To stop leak of Rajini’s 2.0, HC gets into act

In an attempt aimed at preventing Tamil Rockers, a torrent site involved in online piracy of Tamil movies, from leaking films on the day of their launch, the Madras High Court on Wednesday directed 37 internet service providers (ISP) across the country to take steps to prevent hosting of Rajinikanth-starrer 2.0 through 12,564 possible uniform resource locators (URLs).

Justice M. Sundar granted the interim order on a civil suit preferred by Neelakantnarayanpur of Lyca Productions.

He directed Bharat Sanchar Nigam Limited, Mahanagar Telephone Nigam Limited, Bharti Airtel, Hathway Cable and other ISPs to block hosting of the movie through any of the URLs listed in the suit.

To stop leak of Rajini's 2.0, HC gets into act

Earlier, the plaintiff’s counsel Vijayan Subramanian brought to the notice of the judge that it was a common practice in the industry to file a civil suit, popularly known as John Doe lawsuit, in the High Court against unnamed websites and obtain an interim injunction preventing the uploading of movies online.

The suit was usually withdrawn after a few months.

Such suits continue to be filed prior to the release of almost every movie. However, in practice, interim injunctions have proven to be ineffective, especially in the case of Tamil movies, because Tamil Rockers has managed to leak movies online, he added. Explaining the modus operandi followed by Tamil Rockers to perpetrate online piracy, he said that it uses different URLs at different times such as www.tamilrockers.ab, www.tamilrockers.ac and www.tamilrockers.ba and even names other than Tamil Rockers.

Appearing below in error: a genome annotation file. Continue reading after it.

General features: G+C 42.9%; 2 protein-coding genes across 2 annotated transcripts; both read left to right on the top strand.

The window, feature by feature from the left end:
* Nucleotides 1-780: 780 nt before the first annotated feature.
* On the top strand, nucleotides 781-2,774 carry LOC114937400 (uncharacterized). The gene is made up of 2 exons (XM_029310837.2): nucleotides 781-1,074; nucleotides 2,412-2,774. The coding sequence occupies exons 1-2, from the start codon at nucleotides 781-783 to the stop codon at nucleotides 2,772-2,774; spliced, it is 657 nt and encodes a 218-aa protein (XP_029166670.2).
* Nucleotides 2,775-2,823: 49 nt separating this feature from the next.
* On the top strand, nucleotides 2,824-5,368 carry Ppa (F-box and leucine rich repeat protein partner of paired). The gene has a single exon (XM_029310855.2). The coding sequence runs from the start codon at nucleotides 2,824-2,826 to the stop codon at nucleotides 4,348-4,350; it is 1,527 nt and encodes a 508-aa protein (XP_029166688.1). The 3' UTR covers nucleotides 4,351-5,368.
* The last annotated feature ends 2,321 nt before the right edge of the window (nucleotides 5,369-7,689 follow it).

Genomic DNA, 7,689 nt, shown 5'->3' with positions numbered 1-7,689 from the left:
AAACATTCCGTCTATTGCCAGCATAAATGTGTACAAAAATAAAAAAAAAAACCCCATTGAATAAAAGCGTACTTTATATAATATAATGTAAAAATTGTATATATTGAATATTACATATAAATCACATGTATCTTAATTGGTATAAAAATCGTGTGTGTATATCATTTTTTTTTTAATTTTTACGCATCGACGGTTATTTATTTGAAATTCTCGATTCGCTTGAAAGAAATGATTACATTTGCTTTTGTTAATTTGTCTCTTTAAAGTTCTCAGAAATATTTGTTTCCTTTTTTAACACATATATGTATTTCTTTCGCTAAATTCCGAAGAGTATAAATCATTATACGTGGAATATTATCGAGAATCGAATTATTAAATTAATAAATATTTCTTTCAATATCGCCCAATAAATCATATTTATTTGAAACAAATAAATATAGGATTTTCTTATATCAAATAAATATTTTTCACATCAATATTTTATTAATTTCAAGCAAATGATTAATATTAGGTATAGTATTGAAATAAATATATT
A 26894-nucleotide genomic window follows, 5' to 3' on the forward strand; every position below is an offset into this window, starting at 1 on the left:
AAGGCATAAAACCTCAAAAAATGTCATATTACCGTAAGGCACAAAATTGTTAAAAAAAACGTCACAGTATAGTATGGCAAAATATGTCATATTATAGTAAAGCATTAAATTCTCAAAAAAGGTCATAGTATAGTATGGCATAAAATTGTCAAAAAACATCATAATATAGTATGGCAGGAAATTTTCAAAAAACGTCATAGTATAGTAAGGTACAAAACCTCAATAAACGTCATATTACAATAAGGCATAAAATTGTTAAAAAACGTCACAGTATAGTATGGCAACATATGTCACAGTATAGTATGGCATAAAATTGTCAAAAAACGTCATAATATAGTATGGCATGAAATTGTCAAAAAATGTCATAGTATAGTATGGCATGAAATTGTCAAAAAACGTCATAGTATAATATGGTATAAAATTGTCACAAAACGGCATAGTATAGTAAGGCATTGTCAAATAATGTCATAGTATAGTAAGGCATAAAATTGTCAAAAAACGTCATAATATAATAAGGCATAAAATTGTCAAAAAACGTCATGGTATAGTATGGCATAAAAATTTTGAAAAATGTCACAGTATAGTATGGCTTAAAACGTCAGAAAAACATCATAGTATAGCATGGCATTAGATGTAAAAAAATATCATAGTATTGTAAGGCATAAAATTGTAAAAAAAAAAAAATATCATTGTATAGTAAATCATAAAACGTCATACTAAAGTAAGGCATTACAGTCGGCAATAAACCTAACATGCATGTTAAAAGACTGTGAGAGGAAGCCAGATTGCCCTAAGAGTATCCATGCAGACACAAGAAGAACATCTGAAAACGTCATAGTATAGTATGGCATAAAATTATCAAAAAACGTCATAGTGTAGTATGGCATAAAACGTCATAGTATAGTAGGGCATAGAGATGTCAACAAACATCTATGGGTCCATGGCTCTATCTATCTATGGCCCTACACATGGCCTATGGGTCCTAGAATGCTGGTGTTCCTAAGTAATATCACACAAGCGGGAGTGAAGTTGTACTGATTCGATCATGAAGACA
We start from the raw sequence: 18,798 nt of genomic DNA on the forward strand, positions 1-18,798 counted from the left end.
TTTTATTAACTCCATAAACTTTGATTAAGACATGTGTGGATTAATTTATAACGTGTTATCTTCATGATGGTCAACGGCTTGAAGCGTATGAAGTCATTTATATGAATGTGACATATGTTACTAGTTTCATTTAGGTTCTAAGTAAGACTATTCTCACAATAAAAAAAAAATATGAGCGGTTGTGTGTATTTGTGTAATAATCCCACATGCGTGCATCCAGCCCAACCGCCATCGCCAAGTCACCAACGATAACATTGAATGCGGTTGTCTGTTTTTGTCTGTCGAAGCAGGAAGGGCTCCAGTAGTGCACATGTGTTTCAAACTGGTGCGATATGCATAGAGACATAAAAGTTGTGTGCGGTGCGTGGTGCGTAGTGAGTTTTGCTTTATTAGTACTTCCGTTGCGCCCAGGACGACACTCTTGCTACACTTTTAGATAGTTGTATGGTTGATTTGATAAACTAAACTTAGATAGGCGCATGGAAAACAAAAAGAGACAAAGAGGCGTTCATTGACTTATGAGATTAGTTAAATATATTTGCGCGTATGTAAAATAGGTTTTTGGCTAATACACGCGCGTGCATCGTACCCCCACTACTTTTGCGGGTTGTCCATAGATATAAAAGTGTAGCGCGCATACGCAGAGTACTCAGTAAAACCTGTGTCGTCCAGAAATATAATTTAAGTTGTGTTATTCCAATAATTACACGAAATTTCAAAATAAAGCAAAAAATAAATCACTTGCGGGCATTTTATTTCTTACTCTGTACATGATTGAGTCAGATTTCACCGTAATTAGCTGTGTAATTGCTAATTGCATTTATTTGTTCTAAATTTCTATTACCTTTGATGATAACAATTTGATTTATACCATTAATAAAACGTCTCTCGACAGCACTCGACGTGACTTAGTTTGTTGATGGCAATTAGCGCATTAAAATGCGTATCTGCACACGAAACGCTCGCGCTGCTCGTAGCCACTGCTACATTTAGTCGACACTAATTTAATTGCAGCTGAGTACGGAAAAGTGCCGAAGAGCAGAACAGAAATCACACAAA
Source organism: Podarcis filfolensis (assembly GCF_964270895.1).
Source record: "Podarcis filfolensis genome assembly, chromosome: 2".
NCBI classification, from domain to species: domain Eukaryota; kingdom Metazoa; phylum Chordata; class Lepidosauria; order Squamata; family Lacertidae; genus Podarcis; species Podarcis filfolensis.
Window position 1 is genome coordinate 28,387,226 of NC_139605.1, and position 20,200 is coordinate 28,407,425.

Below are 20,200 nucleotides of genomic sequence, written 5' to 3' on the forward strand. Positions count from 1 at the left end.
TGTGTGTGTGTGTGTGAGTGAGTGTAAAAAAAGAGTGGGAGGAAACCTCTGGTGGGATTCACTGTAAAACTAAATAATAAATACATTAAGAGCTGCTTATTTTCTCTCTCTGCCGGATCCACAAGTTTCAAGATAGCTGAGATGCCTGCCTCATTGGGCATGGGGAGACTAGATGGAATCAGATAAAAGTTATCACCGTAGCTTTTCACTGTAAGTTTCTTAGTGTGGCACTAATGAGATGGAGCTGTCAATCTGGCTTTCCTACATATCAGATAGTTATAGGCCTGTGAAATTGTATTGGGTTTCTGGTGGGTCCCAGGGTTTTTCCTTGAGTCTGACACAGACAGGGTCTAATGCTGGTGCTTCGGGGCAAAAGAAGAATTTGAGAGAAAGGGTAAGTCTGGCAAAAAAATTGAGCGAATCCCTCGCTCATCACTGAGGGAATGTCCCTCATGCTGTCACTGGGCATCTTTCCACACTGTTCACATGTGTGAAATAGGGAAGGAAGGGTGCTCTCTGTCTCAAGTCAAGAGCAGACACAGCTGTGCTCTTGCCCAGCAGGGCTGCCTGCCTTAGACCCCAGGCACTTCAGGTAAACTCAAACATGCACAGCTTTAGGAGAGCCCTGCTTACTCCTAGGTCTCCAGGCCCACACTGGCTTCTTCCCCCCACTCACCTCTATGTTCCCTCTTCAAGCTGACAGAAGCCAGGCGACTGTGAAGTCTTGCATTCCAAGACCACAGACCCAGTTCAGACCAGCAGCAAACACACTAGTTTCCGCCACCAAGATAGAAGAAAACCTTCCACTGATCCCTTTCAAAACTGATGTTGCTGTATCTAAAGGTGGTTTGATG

Therefore, Lyca Productions had worked out various permutations and combinations.

Exhaustive list

The exhaustive work undertaken by the production firm had led to a list of 12,564 URLs through which 2.0 could be leaked, either before or after its worldwide release on Thursday.

Hence, in a first-of-its-kind attempt, the production house wanted to see whether online piracy could be prevented by keeping a check on URLs.

When the judge wanted to know whether the present effort would succeed since the order was being obtained at the eleventh hour, Mr. Subramanian said: “…the movie is getting released tomorrow and by 11.30 am we’ll get to know whether the plaintiff wins or Tamil Rockers succeeds in uploading the movie despite our efforts.”

Explaining the anxiety shown by the producer, the advocate said that a large sum of money was involved in the production of the movie and therefore piracy could end up causing irretrievable damage to the plaintiff.

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